A number indicating the average amount of times articles from the journal are cited in a specified period of time. The higher the Impact Factor of a Journal, the bigger the chance that your article will be read and/or cited. When there is a choice between different journals to publish in, you may choose the journal with the higher Journal Impact Factor.

Although this reasoning seems sound, keep in mind that:

  • The JIF is based on the arithmetic mean number of citations per paper, yet citation counts follow a Bradford distribution (i.e., a power law distribution). Therefore the arithmetic mean is a statistically inappropriate measure to express the importance of any one publication, and will be different from, and in most cases less than, the overall number
  • Journal ranking lists can differ considerably from JIF-rankings when other impact measures are used, such as the ‘Eigenfactor’ score, the ‘SJR indicator’, or when based upon expert opinion
  • The strength of the relationship between impact factors of journals and the citation rates of the papers therein is steadily decreasing since articles began to be available digitally
  • A journal can adopt editorial policies to increase its impact factor, and
  • that the JIF should not be the only factor to influence your journal choice – see Alternative publishing channels

A means to identify Journal Impact factors are the Journal Citation Reports® (JCR); published annually by Thomsom Reuters in two editions:

  • the Science Edition (about more than 8,000 journals in science and technology)
  • the Social Sciences Edition (more than 2,600 journals in the social sciences)

Impact factors for journals in the Arts and Humanities are NOT available.

Learn how to use …. or go to the Journal Citation Reports®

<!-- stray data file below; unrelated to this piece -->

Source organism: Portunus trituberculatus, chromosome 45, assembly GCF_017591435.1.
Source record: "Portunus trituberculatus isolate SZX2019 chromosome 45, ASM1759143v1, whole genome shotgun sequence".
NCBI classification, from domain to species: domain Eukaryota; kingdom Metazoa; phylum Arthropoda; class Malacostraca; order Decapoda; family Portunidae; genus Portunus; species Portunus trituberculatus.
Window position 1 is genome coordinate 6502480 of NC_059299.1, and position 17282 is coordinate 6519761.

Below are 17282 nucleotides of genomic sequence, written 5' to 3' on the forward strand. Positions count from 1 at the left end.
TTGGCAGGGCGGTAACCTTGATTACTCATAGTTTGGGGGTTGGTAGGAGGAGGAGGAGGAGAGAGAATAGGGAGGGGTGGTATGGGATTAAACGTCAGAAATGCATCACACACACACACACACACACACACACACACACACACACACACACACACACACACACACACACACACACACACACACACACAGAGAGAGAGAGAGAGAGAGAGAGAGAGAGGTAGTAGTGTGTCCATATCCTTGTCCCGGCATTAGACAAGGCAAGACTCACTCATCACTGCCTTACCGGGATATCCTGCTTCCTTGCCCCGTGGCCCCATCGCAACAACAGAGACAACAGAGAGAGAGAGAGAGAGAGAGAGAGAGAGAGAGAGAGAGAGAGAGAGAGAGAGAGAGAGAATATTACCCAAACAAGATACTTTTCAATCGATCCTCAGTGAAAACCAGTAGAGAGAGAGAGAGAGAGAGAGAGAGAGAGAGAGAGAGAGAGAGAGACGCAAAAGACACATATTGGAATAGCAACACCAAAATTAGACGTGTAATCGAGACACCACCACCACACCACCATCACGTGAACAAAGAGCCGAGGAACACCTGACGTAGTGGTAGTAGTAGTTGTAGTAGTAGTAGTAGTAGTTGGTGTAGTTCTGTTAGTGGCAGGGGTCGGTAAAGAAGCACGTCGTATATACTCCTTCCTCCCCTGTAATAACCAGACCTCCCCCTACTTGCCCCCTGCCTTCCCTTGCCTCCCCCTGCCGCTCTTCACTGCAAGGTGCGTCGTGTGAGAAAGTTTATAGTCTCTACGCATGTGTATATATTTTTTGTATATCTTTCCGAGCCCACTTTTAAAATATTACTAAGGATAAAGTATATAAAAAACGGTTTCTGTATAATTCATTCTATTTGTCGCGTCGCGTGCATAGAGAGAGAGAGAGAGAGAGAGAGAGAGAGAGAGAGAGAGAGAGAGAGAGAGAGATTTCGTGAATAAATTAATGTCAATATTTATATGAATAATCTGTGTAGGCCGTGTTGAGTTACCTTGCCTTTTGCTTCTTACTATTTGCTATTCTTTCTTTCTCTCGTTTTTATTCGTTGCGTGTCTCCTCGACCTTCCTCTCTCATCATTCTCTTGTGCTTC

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Last updated on Monday 4 September 2017

4.Alternative publishing channels #

Because it can take a long time before an article is published or accrues any citations, a lot of researchers choose alternative and/or parallel publishing channels, such as:

  • Open-Access (OA) Journals, that make its articles available immediately upon publication, conduct peer review and allow authors to retain their copyright.
  • Hybrid Journals – i.e. traditional, subscription-based journals who make articles immediately available to the public if the author pays an additional open-access fee.
  • Open-Access archives or repositories, such as: 
    • A pre-print service (e.g. arXiv.org e-print service at Cornell and not peer-reviewed in the traditional sense) 
    • A subject repository (e.g. SSRN, RePEC, PubMed Central) or 
    • An institutional repository, such as UM Publications (a post-print service for already published articles so that this research becomes widely available and discoverable via tools like Google)

Other factors to consider – next to the speed of dissemination – when choosing a journal are:

  • Institutional self-archiving policy to store and disseminate articles and other publications through the institutional repository
  • The publisher’s copyright policy and business model (see below: SHERPA/RoMEO)
  • The author or article processing charges of the journal (see below: SHERPA/RoMEO)

Knowing that citation databases, such as the Web of Science or Scopus, are (and will be) used to determine research impact a lot of researchers choose OA Journals which are also indexed in citation databases, i.e. those established long enough to have an impact factor or otherwise qualified for inclusion.

Where to find OA Journals and publisher policies?

  • Directory of Open Access Journals (DOAJ): Lists more than 10.000 journals available as open access.
  • SHERPA/RoMEO: This directory lists publisher copyright and self-archiving policies. Listings also indicate whether or not the publisher has a “paid access” option with direct links to the specific publisher policies on paid access. See also the UM Copyright information point for some guidance on copyright issues before and after publishing.